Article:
Walking with the Ranger

We pack our camp and prepare for our walk with the Ranger and our drive to our final park, Tarangire.

The Ranger greets us and leads us along the top of Ngorongoro crater where we have an aerial view of the caldera. He smiles but is a man of no words intent on his task of leading our group. John tells me later that the gun he carried would not have been effective against predators. Good thing we only saw four donkeys!  Good thing John kept this knowledge to himself.

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Kilimanjaro fallout continues to pester as I have no feeling in several toes and each step I’m reminded how much I’ve come to rely on all ten. I wonder if the feeling will ever return, or if this is my new normal?

We arrive back at the Safari vehicle, say goodbye to the Ranger and begin our vehicle climb out of Ngorongoro. It is beautiful, lush and green; a sharp contrast to the dust bowl of the caldera.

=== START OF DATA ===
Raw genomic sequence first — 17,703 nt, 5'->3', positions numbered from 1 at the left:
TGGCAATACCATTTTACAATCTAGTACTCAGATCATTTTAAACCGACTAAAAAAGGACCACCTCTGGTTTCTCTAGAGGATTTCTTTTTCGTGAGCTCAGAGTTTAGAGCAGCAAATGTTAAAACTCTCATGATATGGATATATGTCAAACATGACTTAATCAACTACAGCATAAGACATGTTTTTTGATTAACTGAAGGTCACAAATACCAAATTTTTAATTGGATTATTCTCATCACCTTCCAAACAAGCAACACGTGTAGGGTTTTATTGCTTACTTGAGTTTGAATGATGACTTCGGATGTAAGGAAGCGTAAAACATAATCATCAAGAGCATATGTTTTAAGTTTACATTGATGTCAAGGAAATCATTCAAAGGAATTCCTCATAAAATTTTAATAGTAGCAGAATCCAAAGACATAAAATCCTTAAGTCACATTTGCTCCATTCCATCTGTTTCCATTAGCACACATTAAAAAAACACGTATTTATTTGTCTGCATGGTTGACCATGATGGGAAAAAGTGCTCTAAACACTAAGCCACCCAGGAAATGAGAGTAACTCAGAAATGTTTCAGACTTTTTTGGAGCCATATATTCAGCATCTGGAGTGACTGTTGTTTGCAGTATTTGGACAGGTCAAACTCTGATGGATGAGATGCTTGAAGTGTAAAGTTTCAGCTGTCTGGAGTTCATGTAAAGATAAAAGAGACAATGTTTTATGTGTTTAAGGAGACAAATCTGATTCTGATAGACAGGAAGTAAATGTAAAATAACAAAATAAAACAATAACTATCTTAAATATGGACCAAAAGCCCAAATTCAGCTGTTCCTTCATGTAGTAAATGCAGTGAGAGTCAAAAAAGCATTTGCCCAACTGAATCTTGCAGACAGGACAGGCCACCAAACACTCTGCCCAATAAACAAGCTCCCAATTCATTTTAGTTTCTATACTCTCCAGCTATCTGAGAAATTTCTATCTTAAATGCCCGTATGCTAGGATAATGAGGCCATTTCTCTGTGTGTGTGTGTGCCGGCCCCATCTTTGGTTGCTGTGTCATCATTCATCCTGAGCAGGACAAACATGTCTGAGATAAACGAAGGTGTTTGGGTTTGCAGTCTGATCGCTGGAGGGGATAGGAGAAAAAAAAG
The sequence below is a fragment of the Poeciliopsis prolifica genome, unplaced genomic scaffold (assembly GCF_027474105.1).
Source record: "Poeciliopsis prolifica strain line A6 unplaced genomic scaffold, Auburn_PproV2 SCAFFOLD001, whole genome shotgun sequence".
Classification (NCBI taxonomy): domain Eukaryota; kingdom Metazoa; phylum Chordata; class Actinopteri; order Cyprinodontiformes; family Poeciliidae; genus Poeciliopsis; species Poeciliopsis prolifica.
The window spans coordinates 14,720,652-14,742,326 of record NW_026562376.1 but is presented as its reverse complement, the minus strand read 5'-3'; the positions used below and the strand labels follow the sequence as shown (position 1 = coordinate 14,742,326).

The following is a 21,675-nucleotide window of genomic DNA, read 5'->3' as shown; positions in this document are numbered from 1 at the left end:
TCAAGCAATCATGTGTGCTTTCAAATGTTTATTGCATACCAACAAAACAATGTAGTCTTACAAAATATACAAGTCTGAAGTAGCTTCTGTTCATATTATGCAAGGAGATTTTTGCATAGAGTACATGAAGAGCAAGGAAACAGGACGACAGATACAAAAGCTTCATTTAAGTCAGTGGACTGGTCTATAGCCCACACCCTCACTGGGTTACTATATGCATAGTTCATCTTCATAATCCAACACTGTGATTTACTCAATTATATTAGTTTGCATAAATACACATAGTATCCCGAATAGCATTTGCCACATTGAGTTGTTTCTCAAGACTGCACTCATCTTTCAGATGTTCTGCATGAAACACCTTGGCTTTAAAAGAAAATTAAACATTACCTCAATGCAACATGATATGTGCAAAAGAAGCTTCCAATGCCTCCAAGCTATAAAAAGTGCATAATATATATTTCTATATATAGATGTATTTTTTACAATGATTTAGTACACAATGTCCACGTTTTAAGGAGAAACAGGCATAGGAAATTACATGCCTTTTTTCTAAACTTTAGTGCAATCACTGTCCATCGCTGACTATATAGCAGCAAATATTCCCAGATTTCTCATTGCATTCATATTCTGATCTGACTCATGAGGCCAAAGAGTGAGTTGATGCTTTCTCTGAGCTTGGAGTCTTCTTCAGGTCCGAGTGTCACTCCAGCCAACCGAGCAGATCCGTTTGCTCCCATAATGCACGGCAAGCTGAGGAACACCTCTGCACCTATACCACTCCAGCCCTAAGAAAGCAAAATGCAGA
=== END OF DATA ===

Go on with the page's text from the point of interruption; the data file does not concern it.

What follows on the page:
We see young Maasai men with their faces painted and heads shaved. Stephen tells us that they have just been circumcised. He further advises that during the surgery the boy receives no medicine and must not move a muscle or cry as this would bring shame to his family. He must be a warrior.  Girls are also circumcised and they are allowed to cry though they must not kick at the knife. It is a harsh coming of age.

We meet up with the Lodge group at our lunch break. It’s always a treat to stop at places where we can shop and have the potential for cold ginger pop or even a cup of brewed coffee. The retail shops and restaurants are set up for Safari folks with their inflated prices and costly brik a brak. We buy only a few trinkets as the shopkeepers are not interested in haggling. A few minutes up the road, Stephen stops to purchase cigarettes for John. He leaves us and instantly the vehicle is surrounded. We are offered sale day pricing for nearly identical merchandise and we happily purchase.  In seconds the word is out and layers of people converge asking, then begging us to buy. The prices drop, we are tempted and buy again, a thick glut surrounds our vehicle and our senses are in overload. Stephen returns and shoos everyone away and we are off.